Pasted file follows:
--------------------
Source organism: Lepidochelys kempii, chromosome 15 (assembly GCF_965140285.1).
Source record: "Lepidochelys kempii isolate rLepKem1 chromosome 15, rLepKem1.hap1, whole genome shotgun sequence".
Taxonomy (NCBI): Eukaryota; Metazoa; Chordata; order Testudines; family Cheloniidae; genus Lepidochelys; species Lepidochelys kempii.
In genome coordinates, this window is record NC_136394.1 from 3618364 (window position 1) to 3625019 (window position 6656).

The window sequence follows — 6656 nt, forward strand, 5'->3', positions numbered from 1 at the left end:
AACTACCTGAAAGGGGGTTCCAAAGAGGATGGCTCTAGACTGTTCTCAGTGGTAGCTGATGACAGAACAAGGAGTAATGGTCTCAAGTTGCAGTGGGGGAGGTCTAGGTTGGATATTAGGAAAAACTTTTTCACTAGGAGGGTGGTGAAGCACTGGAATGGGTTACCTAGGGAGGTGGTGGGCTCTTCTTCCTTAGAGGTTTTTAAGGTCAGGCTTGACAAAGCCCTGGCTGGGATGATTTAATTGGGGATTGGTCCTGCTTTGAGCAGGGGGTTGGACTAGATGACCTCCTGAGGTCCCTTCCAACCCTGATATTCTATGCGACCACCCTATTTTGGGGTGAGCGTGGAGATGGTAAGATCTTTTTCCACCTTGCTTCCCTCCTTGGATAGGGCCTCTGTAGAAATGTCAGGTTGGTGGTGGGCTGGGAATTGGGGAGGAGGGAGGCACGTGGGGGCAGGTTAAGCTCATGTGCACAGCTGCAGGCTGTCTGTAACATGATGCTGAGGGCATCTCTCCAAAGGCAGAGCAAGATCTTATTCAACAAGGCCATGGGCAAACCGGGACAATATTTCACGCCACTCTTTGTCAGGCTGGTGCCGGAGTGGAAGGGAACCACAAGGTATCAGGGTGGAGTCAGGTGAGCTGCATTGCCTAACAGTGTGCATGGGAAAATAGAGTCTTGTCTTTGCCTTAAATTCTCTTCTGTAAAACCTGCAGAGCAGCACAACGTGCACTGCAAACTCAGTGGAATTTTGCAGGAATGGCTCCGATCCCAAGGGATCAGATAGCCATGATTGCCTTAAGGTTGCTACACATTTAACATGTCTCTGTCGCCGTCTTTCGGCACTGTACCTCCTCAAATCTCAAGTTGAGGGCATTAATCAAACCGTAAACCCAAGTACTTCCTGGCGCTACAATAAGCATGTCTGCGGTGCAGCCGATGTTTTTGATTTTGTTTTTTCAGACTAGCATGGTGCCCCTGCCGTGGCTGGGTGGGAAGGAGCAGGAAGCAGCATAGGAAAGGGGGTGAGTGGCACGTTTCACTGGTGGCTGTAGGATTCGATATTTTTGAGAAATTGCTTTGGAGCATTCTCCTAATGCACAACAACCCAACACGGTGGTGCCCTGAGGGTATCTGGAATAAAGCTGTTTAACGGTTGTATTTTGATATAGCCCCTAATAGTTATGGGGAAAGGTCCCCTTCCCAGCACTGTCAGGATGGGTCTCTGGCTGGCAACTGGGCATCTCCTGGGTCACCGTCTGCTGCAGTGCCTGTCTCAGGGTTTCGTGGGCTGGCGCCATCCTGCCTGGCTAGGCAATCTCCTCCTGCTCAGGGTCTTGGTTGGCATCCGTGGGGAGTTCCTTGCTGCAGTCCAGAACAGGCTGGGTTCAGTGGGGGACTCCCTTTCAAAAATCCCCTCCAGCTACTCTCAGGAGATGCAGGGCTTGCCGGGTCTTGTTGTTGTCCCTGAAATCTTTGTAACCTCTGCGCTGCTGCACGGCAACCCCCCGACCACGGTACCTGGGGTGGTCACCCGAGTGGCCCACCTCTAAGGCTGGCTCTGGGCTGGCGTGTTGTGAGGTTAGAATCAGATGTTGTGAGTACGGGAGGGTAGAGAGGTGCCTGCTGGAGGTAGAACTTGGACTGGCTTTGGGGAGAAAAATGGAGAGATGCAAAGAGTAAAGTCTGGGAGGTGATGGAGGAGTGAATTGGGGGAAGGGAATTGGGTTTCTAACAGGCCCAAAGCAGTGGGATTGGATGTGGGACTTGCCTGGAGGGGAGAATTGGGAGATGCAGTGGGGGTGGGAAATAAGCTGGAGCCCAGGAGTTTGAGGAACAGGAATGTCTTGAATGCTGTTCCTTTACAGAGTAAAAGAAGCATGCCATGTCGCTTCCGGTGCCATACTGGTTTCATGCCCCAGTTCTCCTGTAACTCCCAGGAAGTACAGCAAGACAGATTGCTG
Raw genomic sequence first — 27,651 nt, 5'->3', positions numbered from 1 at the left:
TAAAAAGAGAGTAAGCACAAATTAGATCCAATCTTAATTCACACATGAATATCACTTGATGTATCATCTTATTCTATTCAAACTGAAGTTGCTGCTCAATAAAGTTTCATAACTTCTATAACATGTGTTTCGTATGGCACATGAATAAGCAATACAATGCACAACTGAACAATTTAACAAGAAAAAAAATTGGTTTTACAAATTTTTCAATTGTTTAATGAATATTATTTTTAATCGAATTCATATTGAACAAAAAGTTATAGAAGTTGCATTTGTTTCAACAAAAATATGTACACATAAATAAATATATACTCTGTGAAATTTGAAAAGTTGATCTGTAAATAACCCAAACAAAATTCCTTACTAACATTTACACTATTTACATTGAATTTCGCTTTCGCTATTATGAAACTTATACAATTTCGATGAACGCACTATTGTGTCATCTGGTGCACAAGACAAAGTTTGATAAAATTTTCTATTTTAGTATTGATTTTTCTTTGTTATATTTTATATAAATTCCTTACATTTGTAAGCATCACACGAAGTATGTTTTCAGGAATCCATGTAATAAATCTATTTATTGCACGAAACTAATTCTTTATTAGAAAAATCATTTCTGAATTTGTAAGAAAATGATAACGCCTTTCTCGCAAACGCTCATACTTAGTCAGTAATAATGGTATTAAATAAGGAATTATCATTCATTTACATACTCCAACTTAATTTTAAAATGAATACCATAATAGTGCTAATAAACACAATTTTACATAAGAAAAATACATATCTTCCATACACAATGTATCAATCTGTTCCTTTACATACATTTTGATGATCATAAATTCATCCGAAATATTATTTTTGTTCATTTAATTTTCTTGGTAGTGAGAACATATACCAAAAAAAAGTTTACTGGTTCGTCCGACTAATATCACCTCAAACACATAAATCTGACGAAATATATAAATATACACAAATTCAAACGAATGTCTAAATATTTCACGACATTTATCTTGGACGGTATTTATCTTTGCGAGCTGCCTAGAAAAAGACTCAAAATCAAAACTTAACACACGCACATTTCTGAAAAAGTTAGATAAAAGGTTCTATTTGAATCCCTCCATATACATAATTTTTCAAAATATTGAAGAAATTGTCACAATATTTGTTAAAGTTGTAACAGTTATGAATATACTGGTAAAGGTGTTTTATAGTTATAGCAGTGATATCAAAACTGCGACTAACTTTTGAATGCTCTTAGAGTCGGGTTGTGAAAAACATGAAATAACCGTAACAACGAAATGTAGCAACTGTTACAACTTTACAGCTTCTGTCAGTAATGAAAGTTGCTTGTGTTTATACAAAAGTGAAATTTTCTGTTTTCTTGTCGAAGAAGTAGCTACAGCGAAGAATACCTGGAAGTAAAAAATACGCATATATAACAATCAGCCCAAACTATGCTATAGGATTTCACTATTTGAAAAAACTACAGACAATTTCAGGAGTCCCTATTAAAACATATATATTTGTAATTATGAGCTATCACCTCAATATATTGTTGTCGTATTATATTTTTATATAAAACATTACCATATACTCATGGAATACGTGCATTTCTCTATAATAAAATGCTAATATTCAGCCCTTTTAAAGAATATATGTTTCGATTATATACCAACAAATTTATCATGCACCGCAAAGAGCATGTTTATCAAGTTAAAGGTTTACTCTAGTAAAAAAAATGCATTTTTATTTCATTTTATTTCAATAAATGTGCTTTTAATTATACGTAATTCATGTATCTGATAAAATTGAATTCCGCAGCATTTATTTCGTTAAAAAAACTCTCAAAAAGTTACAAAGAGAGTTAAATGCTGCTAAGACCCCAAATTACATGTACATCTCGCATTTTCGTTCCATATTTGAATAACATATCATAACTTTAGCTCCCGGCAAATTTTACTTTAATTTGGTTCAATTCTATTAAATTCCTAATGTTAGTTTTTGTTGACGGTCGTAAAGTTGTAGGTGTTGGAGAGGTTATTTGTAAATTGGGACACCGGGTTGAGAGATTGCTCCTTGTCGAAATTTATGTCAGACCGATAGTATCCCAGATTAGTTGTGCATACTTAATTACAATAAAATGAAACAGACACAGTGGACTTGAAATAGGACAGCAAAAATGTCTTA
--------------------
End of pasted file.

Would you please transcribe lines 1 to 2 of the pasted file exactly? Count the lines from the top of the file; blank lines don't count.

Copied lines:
Source organism: Lepidochelys kempii, chromosome 15 (assembly GCF_965140285.1).
Source record: "Lepidochelys kempii isolate rLepKem1 chromosome 15, rLepKem1.hap1, whole genome shotgun sequence".